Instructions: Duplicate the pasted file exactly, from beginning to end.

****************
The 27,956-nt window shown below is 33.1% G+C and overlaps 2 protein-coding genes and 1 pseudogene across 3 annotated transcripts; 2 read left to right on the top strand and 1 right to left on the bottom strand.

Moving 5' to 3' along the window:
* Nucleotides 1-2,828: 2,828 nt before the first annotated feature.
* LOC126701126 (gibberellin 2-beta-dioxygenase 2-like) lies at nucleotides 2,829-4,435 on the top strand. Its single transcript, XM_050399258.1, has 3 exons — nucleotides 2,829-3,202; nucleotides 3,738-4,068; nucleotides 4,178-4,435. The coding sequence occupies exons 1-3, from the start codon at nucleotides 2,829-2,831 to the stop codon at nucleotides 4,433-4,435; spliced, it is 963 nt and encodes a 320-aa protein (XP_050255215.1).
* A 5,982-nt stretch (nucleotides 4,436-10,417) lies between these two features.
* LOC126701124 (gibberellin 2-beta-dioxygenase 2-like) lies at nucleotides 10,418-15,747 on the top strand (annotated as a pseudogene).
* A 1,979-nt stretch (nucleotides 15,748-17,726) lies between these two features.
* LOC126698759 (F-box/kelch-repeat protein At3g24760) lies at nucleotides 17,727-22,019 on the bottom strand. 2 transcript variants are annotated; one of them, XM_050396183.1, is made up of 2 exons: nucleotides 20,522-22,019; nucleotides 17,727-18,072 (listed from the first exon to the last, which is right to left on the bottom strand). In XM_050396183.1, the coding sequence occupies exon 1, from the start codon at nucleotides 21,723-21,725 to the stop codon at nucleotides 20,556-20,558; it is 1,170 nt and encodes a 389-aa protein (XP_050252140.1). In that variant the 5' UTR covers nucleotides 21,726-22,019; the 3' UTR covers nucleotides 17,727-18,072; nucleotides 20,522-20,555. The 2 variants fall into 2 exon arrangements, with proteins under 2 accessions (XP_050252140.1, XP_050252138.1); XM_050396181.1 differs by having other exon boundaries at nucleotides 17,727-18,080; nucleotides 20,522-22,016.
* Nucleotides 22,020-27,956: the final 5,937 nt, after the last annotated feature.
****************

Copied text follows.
The 27,956-nt window shown below is 33.1% G+C and overlaps 2 protein-coding genes and 1 pseudogene across 3 annotated transcripts; 2 read left to right on the top strand and 1 right to left on the bottom strand.

Moving 5' to 3' along the window:
* Nucleotides 1-2,828: 2,828 nt before the first annotated feature.
* LOC126701126 (gibberellin 2-beta-dioxygenase 2-like) lies at nucleotides 2,829-4,435 on the top strand. Its single transcript, XM_050399258.1, has 3 exons — nucleotides 2,829-3,202; nucleotides 3,738-4,068; nucleotides 4,178-4,435. The coding sequence occupies exons 1-3, from the start codon at nucleotides 2,829-2,831 to the stop codon at nucleotides 4,433-4,435; spliced, it is 963 nt and encodes a 320-aa protein (XP_050255215.1).
* A 5,982-nt stretch (nucleotides 4,436-10,417) lies between these two features.
* LOC126701124 (gibberellin 2-beta-dioxygenase 2-like) lies at nucleotides 10,418-15,747 on the top strand (annotated as a pseudogene).
* A 1,979-nt stretch (nucleotides 15,748-17,726) lies between these two features.
* LOC126698759 (F-box/kelch-repeat protein At3g24760) lies at nucleotides 17,727-22,019 on the bottom strand. 2 transcript variants are annotated; one of them, XM_050396183.1, is made up of 2 exons: nucleotides 20,522-22,019; nucleotides 17,727-18,072 (listed from the first exon to the last, which is right to left on the bottom strand). In XM_050396183.1, the coding sequence occupies exon 1, from the start codon at nucleotides 21,723-21,725 to the stop codon at nucleotides 20,556-20,558; it is 1,170 nt and encodes a 389-aa protein (XP_050252140.1). In that variant the 5' UTR covers nucleotides 21,726-22,019; the 3' UTR covers nucleotides 17,727-18,072; nucleotides 20,522-20,555. The 2 variants fall into 2 exon arrangements, with proteins under 2 accessions (XP_050252140.1, XP_050252138.1); XM_050396181.1 differs by having other exon boundaries at nucleotides 17,727-18,080; nucleotides 20,522-22,016.
* Nucleotides 22,020-27,956: the final 5,937 nt, after the last annotated feature.